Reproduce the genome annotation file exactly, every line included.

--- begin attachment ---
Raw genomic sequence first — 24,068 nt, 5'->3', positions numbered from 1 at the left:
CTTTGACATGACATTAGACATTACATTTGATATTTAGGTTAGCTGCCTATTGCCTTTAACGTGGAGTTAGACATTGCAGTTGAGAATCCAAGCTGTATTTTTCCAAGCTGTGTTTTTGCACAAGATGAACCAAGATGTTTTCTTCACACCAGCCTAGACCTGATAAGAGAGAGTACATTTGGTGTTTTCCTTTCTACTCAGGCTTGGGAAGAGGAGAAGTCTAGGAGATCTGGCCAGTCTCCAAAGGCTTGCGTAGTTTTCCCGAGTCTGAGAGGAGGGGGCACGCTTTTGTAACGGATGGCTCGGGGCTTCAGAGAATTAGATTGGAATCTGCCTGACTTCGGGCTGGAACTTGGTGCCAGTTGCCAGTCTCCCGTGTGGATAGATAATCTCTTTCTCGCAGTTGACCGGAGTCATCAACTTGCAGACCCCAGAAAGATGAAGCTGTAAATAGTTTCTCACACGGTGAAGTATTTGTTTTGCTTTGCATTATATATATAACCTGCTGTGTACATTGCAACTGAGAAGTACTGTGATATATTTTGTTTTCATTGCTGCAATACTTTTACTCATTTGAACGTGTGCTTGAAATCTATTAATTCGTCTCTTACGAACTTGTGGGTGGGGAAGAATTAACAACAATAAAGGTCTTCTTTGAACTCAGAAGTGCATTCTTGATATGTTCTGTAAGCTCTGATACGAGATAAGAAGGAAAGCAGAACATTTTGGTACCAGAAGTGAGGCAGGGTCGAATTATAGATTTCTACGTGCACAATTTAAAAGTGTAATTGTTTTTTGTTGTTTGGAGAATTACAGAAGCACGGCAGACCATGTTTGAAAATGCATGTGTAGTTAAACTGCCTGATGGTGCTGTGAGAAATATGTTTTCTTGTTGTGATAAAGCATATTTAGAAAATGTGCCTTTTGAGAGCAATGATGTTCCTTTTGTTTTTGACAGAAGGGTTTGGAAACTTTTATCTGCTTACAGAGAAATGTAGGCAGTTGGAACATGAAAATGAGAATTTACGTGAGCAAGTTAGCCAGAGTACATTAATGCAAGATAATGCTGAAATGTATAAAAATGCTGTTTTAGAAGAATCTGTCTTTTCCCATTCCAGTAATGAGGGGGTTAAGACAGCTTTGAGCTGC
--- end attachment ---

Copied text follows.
Raw genomic sequence first — 24,068 nt, 5'->3', positions numbered from 1 at the left:
CTTTGACATGACATTAGACATTACATTTGATATTTAGGTTAGCTGCCTATTGCCTTTAACGTGGAGTTAGACATTGCAGTTGAGAATCCAAGCTGTATTTTTCCAAGCTGTGTTTTTGCACAAGATGAACCAAGATGTTTTCTTCACACCAGCCTAGACCTGATAAGAGAGAGTACATTTGGTGTTTTCCTTTCTACTCAGGCTTGGGAAGAGGAGAAGTCTAGGAGATCTGGCCAGTCTCCAAAGGCTTGCGTAGTTTTCCCGAGTCTGAGAGGAGGGGGCACGCTTTTGTAACGGATGGCTCGGGGCTTCAGAGAATTAGATTGGAATCTGCCTGACTTCGGGCTGGAACTTGGTGCCAGTTGCCAGTCTCCCGTGTGGATAGATAATCTCTTTCTCGCAGTTGACCGGAGTCATCAACTTGCAGACCCCAGAAAGATGAAGCTGTAAATAGTTTCTCACACGGTGAAGTATTTGTTTTGCTTTGCATTATATATATAACCTGCTGTGTACATTGCAACTGAGAAGTACTGTGATATATTTTGTTTTCATTGCTGCAATACTTTTACTCATTTGAACGTGTGCTTGAAATCTATTAATTCGTCTCTTACGAACTTGTGGGTGGGGAAGAATTAACAACAATAAAGGTCTTCTTTGAACTCAGAAGTGCATTCTTGATATGTTCTGTAAGCTCTGATACGAGATAAGAAGGAAAGCAGAACATTTTGGTACCAGAAGTGAGGCAGGGTCGAATTATAGATTTCTACGTGCACAATTTAAAAGTGTAATTGTTTTTTGTTGTTTGGAGAATTACAGAAGCACGGCAGACCATGTTTGAAAATGCATGTGTAGTTAAACTGCCTGATGGTGCTGTGAGAAATATGTTTTCTTGTTGTGATAAAGCATATTTAGAAAATGTGCCTTTTGAGAGCAATGATGTTCCTTTTGTTTTTGACAGAAGGGTTTGGAAACTTTTATCTGCTTACAGAGAAATGTAGGCAGTTGGAACATGAAAATGAGAATTTACGTGAGCAAGTTAGCCAGAGTACATTAATGCAAGATAATGCTGAAATGTATAAAAATGCTGTTTTAGAAGAATCTGTCTTTTCCCATTCCAGTAATGAGGGGGTTAAGACAGCTTTGAGCTGC